Helminth infections: the great neglected tropical diseases.

          Helminths are parasitic worms. They are the most common infectious agents of humans in developing countries and produce a global burden of disease that exceeds better-known conditions, including malaria and tuberculosis. As we discuss here, new insights into fundamental helminth biology are accumulating through newly completed genome projects and the nascent application of transgenesis and RNA interference technologies. At the same time, our understanding of the dynamics of the transmission of helminths and the mechanisms of the Th2-type immune responses that are induced by infection with these parasitic worms has increased markedly. Ultimately, these advances in molecular and medical helminth biology should one day translate into a new and robust pipeline of drugs, diagnostics, and vaccines for targeting parasitic worms that infect humans.
            Bookmark
            • Record: found
            • Abstract: not found
            • Article: not found

            Rescuing the bottom billion through control of neglected tropical diseases.

              Bookmark
              • Record: found
              • Abstract: found
              • Article: not found

              Incorporating a Rapid-Impact Package for Neglected Tropical Diseases with Programs for HIV/AIDS, Tuberculosis, and Malaria

              Hotez et al. argue that achieving success in the global fight against HIV/AIDS, tuberculosis, and malaria may well require a concurrent attack on the neglected tropical diseases.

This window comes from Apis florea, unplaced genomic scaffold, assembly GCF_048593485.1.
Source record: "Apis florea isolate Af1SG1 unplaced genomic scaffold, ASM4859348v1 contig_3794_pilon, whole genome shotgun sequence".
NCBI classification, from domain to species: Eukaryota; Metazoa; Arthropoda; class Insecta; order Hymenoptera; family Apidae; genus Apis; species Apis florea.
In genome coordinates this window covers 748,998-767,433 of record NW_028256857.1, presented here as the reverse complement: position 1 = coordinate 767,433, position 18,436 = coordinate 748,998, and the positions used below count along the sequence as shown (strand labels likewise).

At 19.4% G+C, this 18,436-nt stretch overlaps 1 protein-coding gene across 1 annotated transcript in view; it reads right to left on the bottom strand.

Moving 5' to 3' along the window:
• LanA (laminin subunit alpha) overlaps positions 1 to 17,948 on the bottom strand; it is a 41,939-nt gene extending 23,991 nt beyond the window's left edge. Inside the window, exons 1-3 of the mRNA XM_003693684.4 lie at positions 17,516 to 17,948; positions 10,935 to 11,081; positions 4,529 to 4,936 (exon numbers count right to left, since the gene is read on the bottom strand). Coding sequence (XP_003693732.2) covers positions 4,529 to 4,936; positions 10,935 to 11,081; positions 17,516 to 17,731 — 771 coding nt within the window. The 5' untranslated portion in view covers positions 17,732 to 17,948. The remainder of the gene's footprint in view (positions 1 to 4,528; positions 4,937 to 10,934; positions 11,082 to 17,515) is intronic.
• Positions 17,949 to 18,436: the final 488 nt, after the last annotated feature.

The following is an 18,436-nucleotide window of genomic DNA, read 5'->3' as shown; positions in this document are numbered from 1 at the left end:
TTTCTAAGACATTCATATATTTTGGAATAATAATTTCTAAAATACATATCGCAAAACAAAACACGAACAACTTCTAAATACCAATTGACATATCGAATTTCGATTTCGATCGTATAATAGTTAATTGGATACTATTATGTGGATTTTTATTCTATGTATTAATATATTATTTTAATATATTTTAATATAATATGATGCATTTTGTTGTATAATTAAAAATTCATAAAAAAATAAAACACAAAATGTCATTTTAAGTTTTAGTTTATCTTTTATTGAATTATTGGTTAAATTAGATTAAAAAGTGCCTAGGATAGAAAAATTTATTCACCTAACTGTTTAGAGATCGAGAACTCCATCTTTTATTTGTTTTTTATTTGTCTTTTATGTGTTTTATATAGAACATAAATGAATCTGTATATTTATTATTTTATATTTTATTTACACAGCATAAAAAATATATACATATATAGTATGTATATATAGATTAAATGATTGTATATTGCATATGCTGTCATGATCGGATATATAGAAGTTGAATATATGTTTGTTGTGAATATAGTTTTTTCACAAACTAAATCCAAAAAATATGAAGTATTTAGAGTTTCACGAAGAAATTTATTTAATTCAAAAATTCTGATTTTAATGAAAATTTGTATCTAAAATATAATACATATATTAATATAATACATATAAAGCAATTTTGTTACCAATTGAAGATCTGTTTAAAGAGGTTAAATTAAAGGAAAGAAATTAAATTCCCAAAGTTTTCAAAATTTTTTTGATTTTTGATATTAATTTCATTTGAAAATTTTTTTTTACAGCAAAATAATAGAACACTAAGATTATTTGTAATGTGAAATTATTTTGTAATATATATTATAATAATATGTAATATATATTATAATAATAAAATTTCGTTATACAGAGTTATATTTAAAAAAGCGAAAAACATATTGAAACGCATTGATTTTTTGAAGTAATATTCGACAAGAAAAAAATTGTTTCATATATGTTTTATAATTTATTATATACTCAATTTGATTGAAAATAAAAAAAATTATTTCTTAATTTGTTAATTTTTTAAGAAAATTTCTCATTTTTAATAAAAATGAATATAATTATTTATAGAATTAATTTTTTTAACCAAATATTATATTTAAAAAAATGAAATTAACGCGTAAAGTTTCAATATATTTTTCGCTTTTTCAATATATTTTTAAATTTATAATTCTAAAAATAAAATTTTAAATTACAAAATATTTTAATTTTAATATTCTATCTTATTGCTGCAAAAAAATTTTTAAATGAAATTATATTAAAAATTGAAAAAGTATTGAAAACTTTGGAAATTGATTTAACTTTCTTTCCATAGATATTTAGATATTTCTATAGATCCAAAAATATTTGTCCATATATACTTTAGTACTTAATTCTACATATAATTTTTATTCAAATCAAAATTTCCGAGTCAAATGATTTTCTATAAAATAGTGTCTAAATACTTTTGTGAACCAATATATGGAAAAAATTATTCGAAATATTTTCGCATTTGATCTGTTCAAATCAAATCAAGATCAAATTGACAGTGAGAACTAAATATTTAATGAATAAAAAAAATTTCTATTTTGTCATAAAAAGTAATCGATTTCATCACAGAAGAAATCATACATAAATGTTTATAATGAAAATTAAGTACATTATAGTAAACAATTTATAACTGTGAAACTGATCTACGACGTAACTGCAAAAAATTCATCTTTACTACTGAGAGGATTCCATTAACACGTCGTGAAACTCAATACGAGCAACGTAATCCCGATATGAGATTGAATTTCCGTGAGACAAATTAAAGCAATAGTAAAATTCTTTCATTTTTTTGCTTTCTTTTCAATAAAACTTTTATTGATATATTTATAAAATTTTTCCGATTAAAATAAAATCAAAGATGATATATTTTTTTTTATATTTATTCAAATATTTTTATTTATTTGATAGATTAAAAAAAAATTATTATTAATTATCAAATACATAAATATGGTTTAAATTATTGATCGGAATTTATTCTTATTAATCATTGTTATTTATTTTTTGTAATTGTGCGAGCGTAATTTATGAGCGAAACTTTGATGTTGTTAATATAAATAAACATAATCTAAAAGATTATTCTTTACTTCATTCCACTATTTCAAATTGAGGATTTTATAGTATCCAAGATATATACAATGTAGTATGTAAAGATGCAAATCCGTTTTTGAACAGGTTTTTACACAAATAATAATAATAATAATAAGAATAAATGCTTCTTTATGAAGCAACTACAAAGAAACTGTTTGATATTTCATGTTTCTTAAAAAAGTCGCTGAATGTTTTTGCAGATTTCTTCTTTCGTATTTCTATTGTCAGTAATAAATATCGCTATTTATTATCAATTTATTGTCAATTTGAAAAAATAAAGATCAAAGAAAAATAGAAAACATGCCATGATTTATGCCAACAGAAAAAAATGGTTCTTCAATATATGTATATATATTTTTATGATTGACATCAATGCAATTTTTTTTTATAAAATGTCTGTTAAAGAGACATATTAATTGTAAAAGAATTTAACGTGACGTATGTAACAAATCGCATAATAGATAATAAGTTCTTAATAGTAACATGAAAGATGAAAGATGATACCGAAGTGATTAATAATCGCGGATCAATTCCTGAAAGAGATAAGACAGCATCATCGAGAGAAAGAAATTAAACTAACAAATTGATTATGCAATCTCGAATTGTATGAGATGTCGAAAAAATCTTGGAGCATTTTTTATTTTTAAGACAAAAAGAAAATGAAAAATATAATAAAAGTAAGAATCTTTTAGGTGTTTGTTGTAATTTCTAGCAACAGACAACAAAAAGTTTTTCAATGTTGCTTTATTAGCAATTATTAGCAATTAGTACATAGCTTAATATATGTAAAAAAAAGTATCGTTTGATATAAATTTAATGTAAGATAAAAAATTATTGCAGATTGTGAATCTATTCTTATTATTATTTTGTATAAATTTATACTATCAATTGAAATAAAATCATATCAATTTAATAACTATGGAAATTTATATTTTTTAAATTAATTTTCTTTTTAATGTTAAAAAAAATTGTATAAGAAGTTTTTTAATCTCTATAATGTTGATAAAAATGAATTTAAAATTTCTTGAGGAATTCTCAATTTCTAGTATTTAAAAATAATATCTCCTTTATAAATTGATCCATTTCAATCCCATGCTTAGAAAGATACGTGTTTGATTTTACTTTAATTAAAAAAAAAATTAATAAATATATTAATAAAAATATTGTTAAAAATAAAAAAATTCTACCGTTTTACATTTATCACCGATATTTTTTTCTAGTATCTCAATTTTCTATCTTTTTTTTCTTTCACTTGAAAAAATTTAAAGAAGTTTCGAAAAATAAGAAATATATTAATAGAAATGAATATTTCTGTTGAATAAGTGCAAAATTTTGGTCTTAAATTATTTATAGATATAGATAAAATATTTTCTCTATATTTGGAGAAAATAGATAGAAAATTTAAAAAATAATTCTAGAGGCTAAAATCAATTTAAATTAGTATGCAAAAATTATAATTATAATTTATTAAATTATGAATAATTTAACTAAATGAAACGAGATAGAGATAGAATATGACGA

Bookmark

                Author and article information

                Affiliations
                [1 ]Department of Epidemiology and Public Health, Swiss Tropical and Public Health Institute, P.O. Box, CH-4002, Basel, Switzerland
                [2 ]University of Basel, P.O. Box, CH-4003, Basel, Switzerland
                [3 ]Unité de Formation et de Recherche Biosciences, Université de Cocody, 22 BP 770, Abidjan 22, Côte d’Ivoire
                [4 ]Centre Suisse de Recherches Scientifiques en Côte d’Ivoire, 01 BP 1303, Abidjan 01, Côte d’Ivoire
                Contributors
                Journal
                Parasit Vectors
                Parasit Vectors
                Parasites & Vectors
                BioMed Central
                1756-3305
                2012
                6 July 2012
                : 5
                : 135
                3425256
                1756-3305-5-135
                22768986
                10.1186/1756-3305-5-135
                Copyright ©2012 Coulibaly et al.; licensee BioMed Central Ltd.

                This is an Open Access article distributed under the terms of the Creative Commons Attribution License ( http://creativecommons.org/licenses/by/2.0), which permits unrestricted use, distribution, and reproduction in any medium, provided the original work is properly cited.

                Categories
                Research

                Parasitology

                Comments

                Comment on this article